Why build a gui on top of the shell?
The MDbg shell provides a lot of functionality (such as all the shell commands) that a UI could reuse. For example, MDbg already has a step-over command (“next”). If the UI can just hook up F10 to issue the “next” command to the shell, then the UI can avoid having to implement the stepping commands.
The UI can also has tool windows (such as callstack, thread, and module windows) that need information from MDbg. It can get this information in several ways:
1) It could issue a command to the shell (eg, “where” to get the callstack), capture the textual output, parse that, and dump the information to a tool window. This is brittle because the output could easily change and that would break the parsing. Also, the tool window can only get information from the text output.
2) It could use the underlying MDbg object model to get the information directly. In the callstack case, the UI would implement its own “where” command that would dump output to GUI elements instead of printing it to a console.
MDbg’s object model and shell extensibility story let us have our cake and eat it to. We can use shell commands whenever convenient; and use the object model to do rich queries.
Hooking into the shell:
MDbg exposes a IMdbgIO interface (see MdbgExt.cs) which has 2 methods:
void WriteOutput(string outputType,string output);
bool ReadCommand(out string command);
ReadCommand is actually a callback from an MDbg worker thread. It provides commands to the caller via the ‘command’ out parameter.
The UI’s main form also implements this interface. WriteOutput appends the main form’s output text box. ReadCommand gets a command from the main form’s input text box. (See GuiMainForm.cs).
When the gui is loaded, it plugs in its implementation of the IMdbgIO interface to redirect the input and output to the gui.
Navigating the threading minefield:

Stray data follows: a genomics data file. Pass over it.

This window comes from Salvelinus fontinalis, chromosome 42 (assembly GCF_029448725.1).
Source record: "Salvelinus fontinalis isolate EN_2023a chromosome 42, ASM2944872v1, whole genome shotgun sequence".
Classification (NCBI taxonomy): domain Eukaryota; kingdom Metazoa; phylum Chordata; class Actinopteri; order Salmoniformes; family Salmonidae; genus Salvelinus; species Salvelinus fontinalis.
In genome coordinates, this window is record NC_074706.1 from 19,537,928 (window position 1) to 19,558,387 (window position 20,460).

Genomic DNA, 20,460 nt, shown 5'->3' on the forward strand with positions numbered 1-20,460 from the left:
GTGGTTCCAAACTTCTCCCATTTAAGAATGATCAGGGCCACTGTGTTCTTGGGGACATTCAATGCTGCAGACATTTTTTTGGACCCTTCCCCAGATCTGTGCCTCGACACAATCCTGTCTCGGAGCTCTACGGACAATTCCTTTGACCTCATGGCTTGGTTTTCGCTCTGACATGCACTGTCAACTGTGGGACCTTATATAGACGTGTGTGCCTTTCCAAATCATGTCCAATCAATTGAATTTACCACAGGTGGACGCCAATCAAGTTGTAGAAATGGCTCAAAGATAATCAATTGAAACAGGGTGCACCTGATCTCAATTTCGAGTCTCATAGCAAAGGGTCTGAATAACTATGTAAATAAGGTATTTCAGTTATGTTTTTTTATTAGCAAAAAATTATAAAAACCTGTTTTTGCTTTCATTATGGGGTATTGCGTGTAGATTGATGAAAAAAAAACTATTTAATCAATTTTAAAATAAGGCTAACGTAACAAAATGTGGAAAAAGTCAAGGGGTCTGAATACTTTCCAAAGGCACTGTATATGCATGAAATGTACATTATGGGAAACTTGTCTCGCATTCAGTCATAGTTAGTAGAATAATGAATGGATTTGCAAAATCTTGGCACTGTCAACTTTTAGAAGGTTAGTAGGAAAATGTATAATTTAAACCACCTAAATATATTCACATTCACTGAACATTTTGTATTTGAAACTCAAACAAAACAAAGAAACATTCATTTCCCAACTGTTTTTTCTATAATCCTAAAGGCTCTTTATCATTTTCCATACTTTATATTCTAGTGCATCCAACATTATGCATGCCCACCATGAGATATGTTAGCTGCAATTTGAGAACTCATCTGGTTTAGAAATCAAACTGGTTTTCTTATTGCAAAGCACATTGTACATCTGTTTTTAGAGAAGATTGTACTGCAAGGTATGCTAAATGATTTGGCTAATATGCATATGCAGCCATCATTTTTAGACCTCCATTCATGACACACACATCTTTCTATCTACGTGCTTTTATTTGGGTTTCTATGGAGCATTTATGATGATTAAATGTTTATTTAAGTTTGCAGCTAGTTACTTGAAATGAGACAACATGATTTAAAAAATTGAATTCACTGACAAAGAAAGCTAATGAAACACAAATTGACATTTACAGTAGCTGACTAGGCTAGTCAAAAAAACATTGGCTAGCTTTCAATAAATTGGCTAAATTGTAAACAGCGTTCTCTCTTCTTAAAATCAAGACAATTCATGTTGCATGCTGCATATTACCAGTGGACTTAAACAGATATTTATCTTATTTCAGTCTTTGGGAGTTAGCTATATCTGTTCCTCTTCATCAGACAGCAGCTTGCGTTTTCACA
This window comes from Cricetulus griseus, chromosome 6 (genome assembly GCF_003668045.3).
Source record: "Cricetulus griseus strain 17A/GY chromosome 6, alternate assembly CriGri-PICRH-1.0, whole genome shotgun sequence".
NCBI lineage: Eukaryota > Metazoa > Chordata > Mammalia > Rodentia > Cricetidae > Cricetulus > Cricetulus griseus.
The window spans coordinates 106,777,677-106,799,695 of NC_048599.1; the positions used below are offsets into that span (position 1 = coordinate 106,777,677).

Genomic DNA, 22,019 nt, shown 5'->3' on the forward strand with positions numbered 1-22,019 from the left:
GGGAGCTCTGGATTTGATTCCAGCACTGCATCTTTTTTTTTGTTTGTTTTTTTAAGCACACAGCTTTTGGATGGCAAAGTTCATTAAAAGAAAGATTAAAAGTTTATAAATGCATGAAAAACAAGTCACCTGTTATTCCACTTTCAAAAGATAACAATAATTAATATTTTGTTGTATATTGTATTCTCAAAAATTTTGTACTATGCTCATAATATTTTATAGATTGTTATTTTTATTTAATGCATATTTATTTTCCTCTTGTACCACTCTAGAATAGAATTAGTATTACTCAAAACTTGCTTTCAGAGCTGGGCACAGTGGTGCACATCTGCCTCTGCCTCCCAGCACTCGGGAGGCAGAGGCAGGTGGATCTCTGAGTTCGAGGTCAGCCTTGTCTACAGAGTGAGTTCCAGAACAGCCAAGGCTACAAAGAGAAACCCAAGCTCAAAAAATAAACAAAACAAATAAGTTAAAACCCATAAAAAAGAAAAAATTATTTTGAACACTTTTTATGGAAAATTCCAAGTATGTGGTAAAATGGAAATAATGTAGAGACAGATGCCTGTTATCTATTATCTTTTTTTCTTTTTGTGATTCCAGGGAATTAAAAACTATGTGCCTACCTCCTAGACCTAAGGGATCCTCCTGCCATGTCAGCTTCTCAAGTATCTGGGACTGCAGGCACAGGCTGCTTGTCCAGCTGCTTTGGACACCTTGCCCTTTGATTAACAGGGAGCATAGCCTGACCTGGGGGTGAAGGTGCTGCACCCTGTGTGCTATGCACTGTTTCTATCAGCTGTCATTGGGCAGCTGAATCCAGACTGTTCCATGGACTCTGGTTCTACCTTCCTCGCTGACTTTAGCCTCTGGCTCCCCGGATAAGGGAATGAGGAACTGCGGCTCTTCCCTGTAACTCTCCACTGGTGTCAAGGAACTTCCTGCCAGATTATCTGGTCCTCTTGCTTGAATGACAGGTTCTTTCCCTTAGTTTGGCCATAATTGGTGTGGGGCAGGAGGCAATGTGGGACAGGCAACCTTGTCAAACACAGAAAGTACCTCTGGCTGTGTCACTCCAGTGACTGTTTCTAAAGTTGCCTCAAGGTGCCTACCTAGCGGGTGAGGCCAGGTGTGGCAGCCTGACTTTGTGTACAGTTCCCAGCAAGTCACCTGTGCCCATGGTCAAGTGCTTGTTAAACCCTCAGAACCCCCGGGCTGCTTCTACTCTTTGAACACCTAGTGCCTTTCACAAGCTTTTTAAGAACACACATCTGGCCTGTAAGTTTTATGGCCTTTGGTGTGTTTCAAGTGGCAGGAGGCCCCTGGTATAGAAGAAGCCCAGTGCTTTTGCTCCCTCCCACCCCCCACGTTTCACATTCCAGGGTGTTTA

I strongly believe that threads are evil and should be avoided whenever possible. Multiple threads leads to race conditions and nondeterministic bugs, and that will only cause great pain. Now that said, sometimes you have to use multiple threads.
UI design is one of those times because the UI thread must never block (or the UI will hang) and so it must offload real work to a worker thread.
Here are the only threads we need to worry about here and their key properties:
1) The UI thread.
a. All UI notifications (such as button clicked, menu clicked, etc) come on this thread.
b. This is the only thread that can update any UI elements (such as enabling / disabling controls, updating the window text)
c. This thread must never block, else the UI will hang. Therefore we want this thread to do as little real work as possible.
d. Other threads can post work to the UI thread via the Control.Invoke method.
2) The MDbg Command thread.
a. This is the real worker thread. It can block (on both MDbg commands and on the UI thread).
b. The IMDbgIO.ReadCommand is called on this thread. This thread can block inside that call waiting for some command, and then it returns and lets the MDbg framework execute the command.